What’s so new about New Era?

Undoubtedly the greatest talking point of the forthcoming Saeima (parliament) elections on Oct. 5 is the appearance of a completely new political party, New Era (Jaunais laiks), which had stormed to first place in pre-election polling. It is not surprising to see previously nonexistent parties rapidly come to prominence and do very well in Latvian elections, but New Era’s rise does have some unusual features. How much headway can it make?

The last Saeima election in 1999 produced the following result in the 100-seat parliament: People’s Party (Tautas partija), 24 seats; Latvia’s Way (Latvijas ceļš), 21; For Fatherland and Freedom/Latvian National Independence Movement (TB/LNNK), 17; National Harmony Party (now For Human Rights in a United Latvia, or Par cilvēka tiesībām vienotā Latvijā), 16; Latvian Social Democratic Labour Party, 14; and New Party (Jaunā partija), 8.

New Era sees itself as being able to compete directly with the centre-right People’s Party, the centrist Latvia’s Way and the New Party (which has fractured and is not likely to be reelected), as well as with the nationalist For Fatherland and Freedom coalition. It is also not without hope of attracting some social democrat votes. Each of these parties has declined in popularity in much recent polling.

Of all the unusual features of New Era’s rise, perhaps most startling of all was party’s founder and leader Einars Repše saying that he wishes to have a majority in his own right in the new Saeima. This would be an unprecedented outcome, as all Latvian governments have always been coalitions. While certainly leading in the polls at the moment, it is still only attracting around 20 percent of support, a substantial base, but not near a majority in the 100-seat Saeima.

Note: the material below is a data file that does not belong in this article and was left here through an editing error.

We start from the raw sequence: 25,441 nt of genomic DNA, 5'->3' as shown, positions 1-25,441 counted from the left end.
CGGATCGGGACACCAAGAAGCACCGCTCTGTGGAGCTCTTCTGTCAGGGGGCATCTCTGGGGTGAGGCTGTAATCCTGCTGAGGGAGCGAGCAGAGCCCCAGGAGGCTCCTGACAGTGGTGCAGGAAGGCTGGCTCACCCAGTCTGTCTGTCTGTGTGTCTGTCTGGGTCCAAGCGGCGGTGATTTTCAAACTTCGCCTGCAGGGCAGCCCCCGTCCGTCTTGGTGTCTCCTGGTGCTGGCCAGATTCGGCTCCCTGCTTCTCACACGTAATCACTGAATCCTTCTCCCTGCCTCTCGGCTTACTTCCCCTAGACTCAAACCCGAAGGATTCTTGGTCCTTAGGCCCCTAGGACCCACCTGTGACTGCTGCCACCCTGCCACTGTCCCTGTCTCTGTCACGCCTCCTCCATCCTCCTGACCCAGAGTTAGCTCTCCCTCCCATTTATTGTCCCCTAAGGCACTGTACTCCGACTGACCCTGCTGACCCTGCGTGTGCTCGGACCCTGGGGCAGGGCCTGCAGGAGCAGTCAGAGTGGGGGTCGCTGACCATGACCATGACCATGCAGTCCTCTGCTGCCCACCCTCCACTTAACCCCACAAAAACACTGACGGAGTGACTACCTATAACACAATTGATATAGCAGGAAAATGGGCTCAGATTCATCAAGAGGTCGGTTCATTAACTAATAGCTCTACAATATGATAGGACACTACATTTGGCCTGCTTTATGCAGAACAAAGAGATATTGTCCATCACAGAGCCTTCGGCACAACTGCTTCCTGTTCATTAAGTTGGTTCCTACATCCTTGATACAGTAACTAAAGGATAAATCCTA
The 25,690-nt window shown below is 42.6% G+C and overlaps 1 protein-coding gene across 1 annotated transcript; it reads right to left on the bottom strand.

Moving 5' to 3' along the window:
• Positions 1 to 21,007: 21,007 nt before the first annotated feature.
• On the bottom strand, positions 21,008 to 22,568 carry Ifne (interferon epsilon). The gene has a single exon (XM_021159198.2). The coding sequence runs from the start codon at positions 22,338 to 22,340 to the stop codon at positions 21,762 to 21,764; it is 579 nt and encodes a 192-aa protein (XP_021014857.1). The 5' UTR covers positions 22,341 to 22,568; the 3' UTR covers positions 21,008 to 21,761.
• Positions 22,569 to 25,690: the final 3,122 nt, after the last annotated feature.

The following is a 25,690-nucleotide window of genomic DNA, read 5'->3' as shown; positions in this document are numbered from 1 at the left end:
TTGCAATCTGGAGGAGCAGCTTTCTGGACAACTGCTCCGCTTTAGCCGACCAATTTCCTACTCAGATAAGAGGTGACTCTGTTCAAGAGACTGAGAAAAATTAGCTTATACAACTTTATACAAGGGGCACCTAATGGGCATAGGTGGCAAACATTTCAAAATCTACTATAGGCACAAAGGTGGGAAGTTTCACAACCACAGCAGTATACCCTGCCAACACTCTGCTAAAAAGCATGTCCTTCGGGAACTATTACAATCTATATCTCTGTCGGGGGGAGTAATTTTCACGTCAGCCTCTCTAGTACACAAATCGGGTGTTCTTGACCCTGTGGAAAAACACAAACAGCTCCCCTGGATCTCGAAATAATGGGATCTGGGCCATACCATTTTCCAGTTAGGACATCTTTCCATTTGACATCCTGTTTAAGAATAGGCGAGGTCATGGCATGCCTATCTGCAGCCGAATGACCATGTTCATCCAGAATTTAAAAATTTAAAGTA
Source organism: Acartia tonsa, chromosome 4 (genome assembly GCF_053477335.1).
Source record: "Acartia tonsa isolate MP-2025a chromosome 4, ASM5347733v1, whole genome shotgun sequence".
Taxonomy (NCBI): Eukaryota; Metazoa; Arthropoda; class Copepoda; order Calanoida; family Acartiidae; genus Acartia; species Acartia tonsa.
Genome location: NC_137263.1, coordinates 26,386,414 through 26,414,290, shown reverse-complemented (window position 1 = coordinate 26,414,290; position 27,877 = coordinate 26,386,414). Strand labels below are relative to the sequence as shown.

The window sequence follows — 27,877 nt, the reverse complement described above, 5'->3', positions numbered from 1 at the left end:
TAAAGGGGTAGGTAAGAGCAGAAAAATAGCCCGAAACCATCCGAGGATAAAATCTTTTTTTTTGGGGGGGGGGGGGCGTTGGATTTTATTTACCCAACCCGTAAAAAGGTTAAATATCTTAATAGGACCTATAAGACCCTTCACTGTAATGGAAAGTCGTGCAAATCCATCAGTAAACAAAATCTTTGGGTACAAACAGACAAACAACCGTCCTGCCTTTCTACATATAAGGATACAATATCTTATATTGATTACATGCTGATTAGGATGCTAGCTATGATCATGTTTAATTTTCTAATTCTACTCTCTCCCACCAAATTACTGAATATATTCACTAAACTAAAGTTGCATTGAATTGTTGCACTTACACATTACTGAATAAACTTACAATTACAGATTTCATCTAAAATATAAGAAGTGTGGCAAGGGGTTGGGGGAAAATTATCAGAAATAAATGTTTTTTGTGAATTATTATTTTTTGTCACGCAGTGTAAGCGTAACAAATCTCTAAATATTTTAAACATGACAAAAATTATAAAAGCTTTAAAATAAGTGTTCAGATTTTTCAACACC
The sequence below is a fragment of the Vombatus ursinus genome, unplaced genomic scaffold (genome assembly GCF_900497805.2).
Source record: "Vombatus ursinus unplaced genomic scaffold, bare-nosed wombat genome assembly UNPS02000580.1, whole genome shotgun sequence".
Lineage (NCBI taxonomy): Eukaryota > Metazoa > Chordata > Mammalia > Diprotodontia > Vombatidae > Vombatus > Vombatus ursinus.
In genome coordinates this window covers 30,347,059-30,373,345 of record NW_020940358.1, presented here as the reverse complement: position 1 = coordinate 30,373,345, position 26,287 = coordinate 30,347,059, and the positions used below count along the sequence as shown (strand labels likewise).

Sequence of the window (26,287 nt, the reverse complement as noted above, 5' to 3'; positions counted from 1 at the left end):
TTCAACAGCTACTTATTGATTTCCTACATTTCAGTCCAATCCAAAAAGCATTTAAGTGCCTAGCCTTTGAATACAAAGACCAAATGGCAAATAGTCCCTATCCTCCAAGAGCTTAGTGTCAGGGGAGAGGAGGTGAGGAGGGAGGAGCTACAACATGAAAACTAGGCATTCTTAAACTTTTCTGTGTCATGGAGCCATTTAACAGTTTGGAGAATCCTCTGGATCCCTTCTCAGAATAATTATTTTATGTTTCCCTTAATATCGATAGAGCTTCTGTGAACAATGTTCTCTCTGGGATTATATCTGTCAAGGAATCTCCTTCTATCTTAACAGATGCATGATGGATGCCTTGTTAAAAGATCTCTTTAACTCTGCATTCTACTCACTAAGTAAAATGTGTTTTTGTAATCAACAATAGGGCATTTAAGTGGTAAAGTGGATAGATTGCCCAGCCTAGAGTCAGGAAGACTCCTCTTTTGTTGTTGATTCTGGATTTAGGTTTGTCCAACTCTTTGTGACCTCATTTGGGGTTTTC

As with most Latvian political parties, it is difficult to see policies of New Era differing widely from the other parties, except in one sphere—its promise of honesty and of being accountable for its decisions.

Otherwise, New Era is broadly centre-right in its orientation, much the same as the People’s Party and to some extent Latvia’s Way. And most of its policies—which are always hard to work out in the Latvian context—broadly represent what is the dominant orientation anyway in Latvian politics: pro-Europe and NATO; for economic expansion and steady but controlled privatisation; and pro-Latvian in citizenship and language issues but mindful of European imperatives in these areas.

But as with so many other parties, it is people rather than politics that are noticed, and New Era is essentially the creation of its prominent leader, Einars Repše. Repše was one of the diligent workers for Latvian independence in the late 1980s and early 1990s, at that time as part of the People’s Front and For Fatherland and Freedom.